I had no problems charging at the full 43kWh as recently as 2 weeks ago and regularly top up at 22kWh at hopwood services and at various chargers in the Birmingham city centre so I don’t believe there has been any sort of software update.

    Note, however, that the car will take into account the recent charge history and the temperature and the condition of the battery and how charged it already is before predicting the charge time and the charger will take into account what power it has available.

    #7070

    alloam
    Participant

    That’s helpful farblue, it is cold up here in Aberdeen at the moment (0C) so that is no doubt playing some role. However, the rapid chargers I have used have never had other cars using them, or indeed at any of the other chargers near by, so I’d be surprised if it was scaling back itself because of current draw locally.

    I know the charging process slows down a lot at the end. But, for instance, a couple of days ago I plugged in to a 43kW rapid charger with 48% charge remaining and the dash told me it would be 1hr 40mins to charge. I left it for 30 minutes which got me to 82% with around 9kW/h of energy added according to the screen on the charger. So, I was not near the “conditioning” part of the charge process and still only getting 18kW/h.

    I’m having to recalculate my journey today (150 miles or so) to allow for around 4 hours of charging even at rapid chargers. That doesn’t seem right.

    #7094

    jit187
    Participant

    ok so after reading this thread i decided to go test out my local rapid charger.

    here are my results

    So i arrived with 42%. upon plugging in my car tells me that it will take 1hr 20 mins to get to 100%. This is strange as usually the rapid chargers usually take 40-45 mins.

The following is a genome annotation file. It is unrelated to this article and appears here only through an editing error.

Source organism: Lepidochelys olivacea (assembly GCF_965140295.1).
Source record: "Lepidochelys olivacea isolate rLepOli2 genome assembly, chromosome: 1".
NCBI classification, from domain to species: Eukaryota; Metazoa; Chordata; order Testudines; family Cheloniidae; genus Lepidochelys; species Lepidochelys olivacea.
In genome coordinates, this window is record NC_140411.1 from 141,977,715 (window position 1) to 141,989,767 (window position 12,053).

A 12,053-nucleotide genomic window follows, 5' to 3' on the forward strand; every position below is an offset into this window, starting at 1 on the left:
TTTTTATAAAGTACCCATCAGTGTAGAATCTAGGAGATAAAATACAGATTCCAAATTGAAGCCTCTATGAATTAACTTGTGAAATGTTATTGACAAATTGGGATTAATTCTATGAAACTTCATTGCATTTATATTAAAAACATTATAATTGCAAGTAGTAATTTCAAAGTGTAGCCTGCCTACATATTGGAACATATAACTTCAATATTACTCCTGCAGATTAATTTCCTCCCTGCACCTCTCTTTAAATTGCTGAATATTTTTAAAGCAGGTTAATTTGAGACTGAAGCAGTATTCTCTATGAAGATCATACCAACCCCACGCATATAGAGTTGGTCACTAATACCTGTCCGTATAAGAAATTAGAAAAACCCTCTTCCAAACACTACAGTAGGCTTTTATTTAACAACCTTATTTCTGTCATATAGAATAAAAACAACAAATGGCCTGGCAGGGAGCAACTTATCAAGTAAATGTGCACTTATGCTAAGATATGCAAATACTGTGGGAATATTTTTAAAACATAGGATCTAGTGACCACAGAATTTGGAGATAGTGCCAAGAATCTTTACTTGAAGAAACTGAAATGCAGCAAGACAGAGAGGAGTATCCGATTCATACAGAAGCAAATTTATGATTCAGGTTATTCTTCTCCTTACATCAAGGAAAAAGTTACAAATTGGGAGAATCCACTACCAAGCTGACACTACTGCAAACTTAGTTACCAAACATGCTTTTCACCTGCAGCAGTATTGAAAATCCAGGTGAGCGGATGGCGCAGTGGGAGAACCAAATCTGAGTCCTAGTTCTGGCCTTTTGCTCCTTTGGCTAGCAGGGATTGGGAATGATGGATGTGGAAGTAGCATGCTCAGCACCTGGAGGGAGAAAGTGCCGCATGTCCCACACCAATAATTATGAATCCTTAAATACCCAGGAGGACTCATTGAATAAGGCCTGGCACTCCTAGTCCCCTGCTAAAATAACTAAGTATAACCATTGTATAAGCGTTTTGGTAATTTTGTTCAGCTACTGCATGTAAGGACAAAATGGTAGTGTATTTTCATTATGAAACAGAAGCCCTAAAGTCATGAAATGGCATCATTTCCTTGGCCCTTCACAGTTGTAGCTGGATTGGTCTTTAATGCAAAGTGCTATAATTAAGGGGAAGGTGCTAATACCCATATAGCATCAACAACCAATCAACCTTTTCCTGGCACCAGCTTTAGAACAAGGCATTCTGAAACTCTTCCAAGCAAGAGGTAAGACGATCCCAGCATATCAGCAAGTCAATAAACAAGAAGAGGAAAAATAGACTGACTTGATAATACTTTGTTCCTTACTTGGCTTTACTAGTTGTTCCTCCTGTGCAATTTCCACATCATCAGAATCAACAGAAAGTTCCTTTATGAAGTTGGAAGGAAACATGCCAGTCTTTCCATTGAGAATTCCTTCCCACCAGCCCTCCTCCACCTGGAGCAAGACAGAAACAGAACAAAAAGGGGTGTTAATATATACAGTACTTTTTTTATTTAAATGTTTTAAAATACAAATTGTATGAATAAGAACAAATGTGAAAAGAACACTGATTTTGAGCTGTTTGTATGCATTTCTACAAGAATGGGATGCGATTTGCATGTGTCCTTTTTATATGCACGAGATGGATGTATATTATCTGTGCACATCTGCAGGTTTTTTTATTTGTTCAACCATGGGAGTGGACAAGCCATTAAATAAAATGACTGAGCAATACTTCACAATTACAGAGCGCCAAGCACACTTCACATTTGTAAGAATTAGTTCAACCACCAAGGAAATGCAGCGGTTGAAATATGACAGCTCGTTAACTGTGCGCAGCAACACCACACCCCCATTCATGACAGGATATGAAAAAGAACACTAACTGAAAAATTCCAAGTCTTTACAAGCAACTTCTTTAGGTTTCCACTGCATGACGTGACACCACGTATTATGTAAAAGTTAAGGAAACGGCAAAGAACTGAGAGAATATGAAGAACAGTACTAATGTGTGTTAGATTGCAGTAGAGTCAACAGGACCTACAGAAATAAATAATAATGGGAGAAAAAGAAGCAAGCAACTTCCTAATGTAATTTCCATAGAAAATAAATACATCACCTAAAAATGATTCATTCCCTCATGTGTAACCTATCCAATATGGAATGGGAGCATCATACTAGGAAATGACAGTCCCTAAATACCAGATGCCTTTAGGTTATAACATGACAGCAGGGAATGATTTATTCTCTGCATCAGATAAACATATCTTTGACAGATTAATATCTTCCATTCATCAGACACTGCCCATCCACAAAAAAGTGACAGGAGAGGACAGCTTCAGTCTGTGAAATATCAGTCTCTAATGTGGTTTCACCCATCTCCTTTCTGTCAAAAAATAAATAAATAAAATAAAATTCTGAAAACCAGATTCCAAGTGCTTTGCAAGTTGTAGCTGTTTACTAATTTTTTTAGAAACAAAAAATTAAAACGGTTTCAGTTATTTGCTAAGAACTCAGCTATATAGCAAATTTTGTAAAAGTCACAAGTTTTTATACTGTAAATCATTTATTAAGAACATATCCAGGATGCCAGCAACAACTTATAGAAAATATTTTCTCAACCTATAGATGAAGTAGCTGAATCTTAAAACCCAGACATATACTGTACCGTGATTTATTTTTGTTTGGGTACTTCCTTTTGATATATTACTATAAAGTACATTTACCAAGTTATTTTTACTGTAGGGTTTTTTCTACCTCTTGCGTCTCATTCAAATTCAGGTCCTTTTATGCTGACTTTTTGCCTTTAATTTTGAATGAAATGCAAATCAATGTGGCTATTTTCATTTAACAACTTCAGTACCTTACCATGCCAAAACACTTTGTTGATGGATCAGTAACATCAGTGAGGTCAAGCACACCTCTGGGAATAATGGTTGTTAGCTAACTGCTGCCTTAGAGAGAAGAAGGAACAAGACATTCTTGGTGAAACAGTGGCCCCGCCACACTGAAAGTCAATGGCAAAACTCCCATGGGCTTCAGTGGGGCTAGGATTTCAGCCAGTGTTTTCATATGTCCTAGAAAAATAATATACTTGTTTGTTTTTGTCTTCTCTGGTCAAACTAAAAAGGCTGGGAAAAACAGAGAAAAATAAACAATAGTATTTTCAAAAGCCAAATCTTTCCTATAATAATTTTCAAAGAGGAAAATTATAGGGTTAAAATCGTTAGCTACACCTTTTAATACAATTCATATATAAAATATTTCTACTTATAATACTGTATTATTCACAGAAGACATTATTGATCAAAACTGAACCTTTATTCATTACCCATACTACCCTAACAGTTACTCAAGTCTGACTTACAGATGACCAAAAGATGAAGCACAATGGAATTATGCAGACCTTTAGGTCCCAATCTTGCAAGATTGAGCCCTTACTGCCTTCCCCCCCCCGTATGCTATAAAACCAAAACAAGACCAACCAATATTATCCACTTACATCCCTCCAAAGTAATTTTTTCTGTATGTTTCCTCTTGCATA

then i stopped the car charging once it reached 80%.

    the time taken to get from 42% to 80% was 22 mins!

    so even if i take away from the original quoted time of 1hr 20, the 22 mins it did take, you can see from the second to last pic that the car only wanted another 15mins to get to 100%.

    #7102

    alloam
    Participant

    An update after 200 miles yesterday and today. Rapid charger run by CYC in Dundee only gave me around 18kW/h. I found the 22kW charger at the Renault dealer I also used yesterday was faster, charging me from 50 to 99 in about 40 mins.

    Today, however, I used the Ecotricity rapid at IKEA Glasgow and, after a failed first connection, it did go fast. I went from 3% (I like to live on the edge) to 100% in about an hour. Brilliant!

    Except that when I started the car I then got the “Battery charging impossible” message and warning lights. Remembering some of your experiences, I found a 7kW charger after driving 5 miles or so and when plugged in it cleared the error and began charging fine.

    So, now I am even more confused.

    Oh, I spoke to a Renault customer services chap on the drive down yesterday and they are going to explore this issue and get back to me next week. (Also to resolve my R-Link no maps problem.)

    I did also find a rather irritating problem in Dundee. A lovely new BMW i3 was plugged into the rapid charger blocking me from using it for an hour or so. Next to the rapid charger were 2 7kW chargers. The BMW can only charge at 7kW on AC, so they had no gain from using the rapid charger instead of the standard, but blocked me from taking advantage of the faster charging. Grrr.

    Tomorrow, heading back to Aberdeen.

    #7106

    reboot
    Participant

    This warning on the dash has been happening with one particular charge point near me since it was installed.I have never managed to get a charge at this point in the 9 months.The manufacturer EBG sent an Engineer over to N.Ireland from Munich and Ihe asked if I could meet him and plug the Zoe in.
    After much downloading etc into his lap top,he thanked me, said he was sorry,but would return in Jan,this was back in Nov.
    As I drove away ,another warning, “Check Cruise Control” appeared, and in fact the cruise control was inoperative.
    I believe it was a mistake to leave the car connected to the charger for about 30 mins with the warning on the dash,as he worked at it, and it took many hours for things to return to normal,in fact the following day, this “Impossible ” warning appeared at every charge point I tried,4 in all, meaning I could not charge the car.
    I heard no more from Munich and my Renault RTE never returned my call.

    #7107

    timbo
    Participant

    @jit187 So if you charged for 22 mins from 42% to 80%, I make that about 23kw/hr, not the expected 43.

    Has anyone achieved 40kw/hr or more in recent days?